by Asif Khan
I really liked my previous job as a Virtualization and Cloud Specialist at EMC. So when recruiters used to call me, I always politely declined stating I was very happy with my current job.
The call from Accenture was a little different: “we are not looking to recruit. We want to network with ‘high potential’ individuals for future opportunities…blah blah blah” What hooked me was when they said that they are looking for people with deep technology backgrounds who are ready to take their career to the next level and apply that knowledge to solving hard business problems.
As a friend puts it, “you know the what, you need to learn the how and why” of using technology. Made sense to me.
One very short month later, I was saying goodbye to my vFriends and flying up to Seattle for Accenture’s New Hire Orientation. Damn they’re good!
Last week, I celebrated my six month anniversary with Accenture. The honeymoon period is officially over now so I can look back and give an objective view of what it’s like working for one of the largest consulting firms in the world.
The Interview Process
Accenture receives over 2 million applications per year worldwide and hires less than 10,000. Which basically means that they are very good at screening applicants quickly and moving the ones they want through the interview process just as quickly. I would describe the hiring process as selective and ruthlessly efficient.
In one week, I went through a battery of phone interviews which assessed my technical knowledge, communication skills, problem solving ability, work ethic, cultural fit and leadership skills. Every interviewer was completely prepared and experienced in interviewing techniques. It was a tough but fair process…and quick. The following week, I was invited to New York for a final interview with Senior Executives.
The Final Interview
I assumed the interview in NY would be mostly an easy “cultural fit” type interview with executives since most final interviews tend to be that way…and because I had already been so thoroughly grilled the prior week. I was wrong.
Accenture Senior Executives interview candidates every Friday from 8am to 5pm and the schedule is run with military precision. I was told that my interview would be precisely from 2pm to 3pm. This would give me plenty of time to catch a 6pm flight home. I showed up one hour early and was asked to wait in a conference room with several other candidates nervously awaiting their interviews.
2 o’clock on the dot, I was escorted into a small office where I was introduced to two executives. I was immediately impressed that they had actually read my resume(!) and were prepared to ask some specific questions about my experiences.
At first, they asked me some simple questions about my background. But the follow up questions to my responses quickly made me realize that there was no way to bluff my way through this. I had better be prepared to back up every word on my CV…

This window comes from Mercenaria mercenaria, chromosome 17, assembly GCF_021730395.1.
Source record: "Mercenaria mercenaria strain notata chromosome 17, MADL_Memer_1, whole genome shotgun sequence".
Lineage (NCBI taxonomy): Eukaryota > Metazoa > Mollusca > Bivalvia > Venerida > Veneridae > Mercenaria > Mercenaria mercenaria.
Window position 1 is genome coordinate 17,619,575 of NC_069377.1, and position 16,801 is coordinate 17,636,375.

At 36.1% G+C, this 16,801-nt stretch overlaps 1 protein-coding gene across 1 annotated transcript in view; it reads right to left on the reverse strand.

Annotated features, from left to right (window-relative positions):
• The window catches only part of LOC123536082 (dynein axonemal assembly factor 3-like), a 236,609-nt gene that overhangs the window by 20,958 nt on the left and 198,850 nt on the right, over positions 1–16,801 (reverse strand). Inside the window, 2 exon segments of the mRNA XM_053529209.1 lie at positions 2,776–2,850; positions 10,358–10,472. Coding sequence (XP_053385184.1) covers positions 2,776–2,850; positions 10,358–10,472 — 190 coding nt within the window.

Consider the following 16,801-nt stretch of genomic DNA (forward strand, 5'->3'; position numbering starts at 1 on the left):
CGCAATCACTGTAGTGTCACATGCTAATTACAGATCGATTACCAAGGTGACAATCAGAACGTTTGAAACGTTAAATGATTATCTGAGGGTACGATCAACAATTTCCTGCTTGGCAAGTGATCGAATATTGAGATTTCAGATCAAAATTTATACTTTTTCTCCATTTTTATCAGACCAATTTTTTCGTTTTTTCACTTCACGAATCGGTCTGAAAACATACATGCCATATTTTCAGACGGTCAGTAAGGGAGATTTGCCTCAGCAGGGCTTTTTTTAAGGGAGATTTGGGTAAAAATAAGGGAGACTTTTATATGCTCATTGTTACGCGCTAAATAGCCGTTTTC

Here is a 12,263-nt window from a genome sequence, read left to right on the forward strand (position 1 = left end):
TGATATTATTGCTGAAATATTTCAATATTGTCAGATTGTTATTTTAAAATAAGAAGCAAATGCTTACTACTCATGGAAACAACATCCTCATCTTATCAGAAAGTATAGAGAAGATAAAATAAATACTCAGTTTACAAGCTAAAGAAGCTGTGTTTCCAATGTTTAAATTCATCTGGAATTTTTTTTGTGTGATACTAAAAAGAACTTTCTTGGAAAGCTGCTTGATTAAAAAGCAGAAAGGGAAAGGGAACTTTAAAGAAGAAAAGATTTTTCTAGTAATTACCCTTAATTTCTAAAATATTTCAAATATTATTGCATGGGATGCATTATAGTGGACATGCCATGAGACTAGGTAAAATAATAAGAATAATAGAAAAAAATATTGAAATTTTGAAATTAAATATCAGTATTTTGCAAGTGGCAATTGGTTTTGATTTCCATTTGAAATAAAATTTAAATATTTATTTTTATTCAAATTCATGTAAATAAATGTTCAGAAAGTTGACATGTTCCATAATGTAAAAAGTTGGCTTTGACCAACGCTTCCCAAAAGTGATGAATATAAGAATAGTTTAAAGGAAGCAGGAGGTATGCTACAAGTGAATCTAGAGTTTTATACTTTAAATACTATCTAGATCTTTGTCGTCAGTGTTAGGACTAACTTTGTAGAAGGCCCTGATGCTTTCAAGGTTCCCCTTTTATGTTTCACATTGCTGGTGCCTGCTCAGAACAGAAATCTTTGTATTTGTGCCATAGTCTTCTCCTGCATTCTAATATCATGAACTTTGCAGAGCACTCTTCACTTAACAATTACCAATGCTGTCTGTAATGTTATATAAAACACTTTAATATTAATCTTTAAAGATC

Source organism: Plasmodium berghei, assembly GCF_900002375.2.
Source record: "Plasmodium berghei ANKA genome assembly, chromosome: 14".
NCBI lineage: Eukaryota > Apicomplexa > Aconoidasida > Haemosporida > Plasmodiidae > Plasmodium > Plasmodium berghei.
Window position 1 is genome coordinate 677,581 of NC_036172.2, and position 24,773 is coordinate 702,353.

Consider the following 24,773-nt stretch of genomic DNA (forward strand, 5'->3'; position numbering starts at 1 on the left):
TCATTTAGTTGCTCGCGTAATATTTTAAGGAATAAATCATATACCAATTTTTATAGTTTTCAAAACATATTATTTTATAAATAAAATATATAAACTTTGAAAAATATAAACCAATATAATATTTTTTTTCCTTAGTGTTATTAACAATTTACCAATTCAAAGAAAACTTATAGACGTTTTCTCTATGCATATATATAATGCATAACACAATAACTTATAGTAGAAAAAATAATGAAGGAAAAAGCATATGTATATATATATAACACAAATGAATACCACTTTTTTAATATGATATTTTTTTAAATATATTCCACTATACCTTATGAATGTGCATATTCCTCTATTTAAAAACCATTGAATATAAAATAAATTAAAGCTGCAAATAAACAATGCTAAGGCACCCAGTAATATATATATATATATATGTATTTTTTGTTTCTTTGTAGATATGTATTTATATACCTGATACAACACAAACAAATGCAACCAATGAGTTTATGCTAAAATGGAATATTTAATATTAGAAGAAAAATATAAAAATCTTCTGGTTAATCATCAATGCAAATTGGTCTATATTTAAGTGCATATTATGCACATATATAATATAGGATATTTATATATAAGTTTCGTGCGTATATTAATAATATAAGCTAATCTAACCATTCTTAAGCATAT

Next, I was asked to whiteboard my approach to a hypothetical client’s request for a storage consolidation assessment. I was peppered with lots of who?-, why?-, why not?- and what else?-type questions.
After that, I was asked a series of technical questions like “define a pivot table in Excel”, “explain a key difference between zoning and LUN masking” and “describe the key advantages and disadvantages of virtualization”.
But the most diabolical question was: “If I type “http://www.google.com” into my browser explain what happens at each of the seven layers of the OSI model after I hit ENTER.” Gulp.
It was 2:55 now. As we were wrapping up the hardest interview I ever had, one of the interviewers asked me, “where is home for you?” By now, I was trying to decipher the intent behind every question. My response: “I currently live in San Diego but my home is wherever my work and family are. My family is my wife, my 4 year old son…and my 14 guitars.”
If I were to pick one answer which landed me the job, that was probably it! But not for the reason you’re thinking…it turned out that my main interviewer had a Ph.D. in music. This launched a 20-30 minute conversation about guitars while the next candidate was waiting for his turn to interview…so much for military precision!
We regrettably had to cut our conversation short because I had a flight to catch. I thought the interview was hard but as I was to soon learn, it was a can o’ corn compared to finding a cab to JFK from midtown Manhattan late Friday afternoon!
After 45 sweat-inducing minutes trying to flag a cab, I was finally on my way. If the traffic were merely miserable on the L.I.E., I would barely make it. And if there was an accident or road work, FUGGEDABOUDIT!
I was a nervous wreck the whole way. I was desperate to make my flight and had not yet digested the events that just transpired…when my phone rang. Accenture offered me the job before my cab even hit the Van Wyck Expressway!
Since I was so certain I had blown the interview, I asked the recruiter what would have happened if they had decided to pass on me. He said, “I would have waited til Monday to call you.” Now THAT is a well-oiled recruiting machine.
I referred a friend to Accenture recently. She was hired just this past week. Her interview experience was very similar to mine but even more efficient. She didn’t have to fly to NY for the final interview. She had a telepresence interview from San Francisco and then received her offer the same day.
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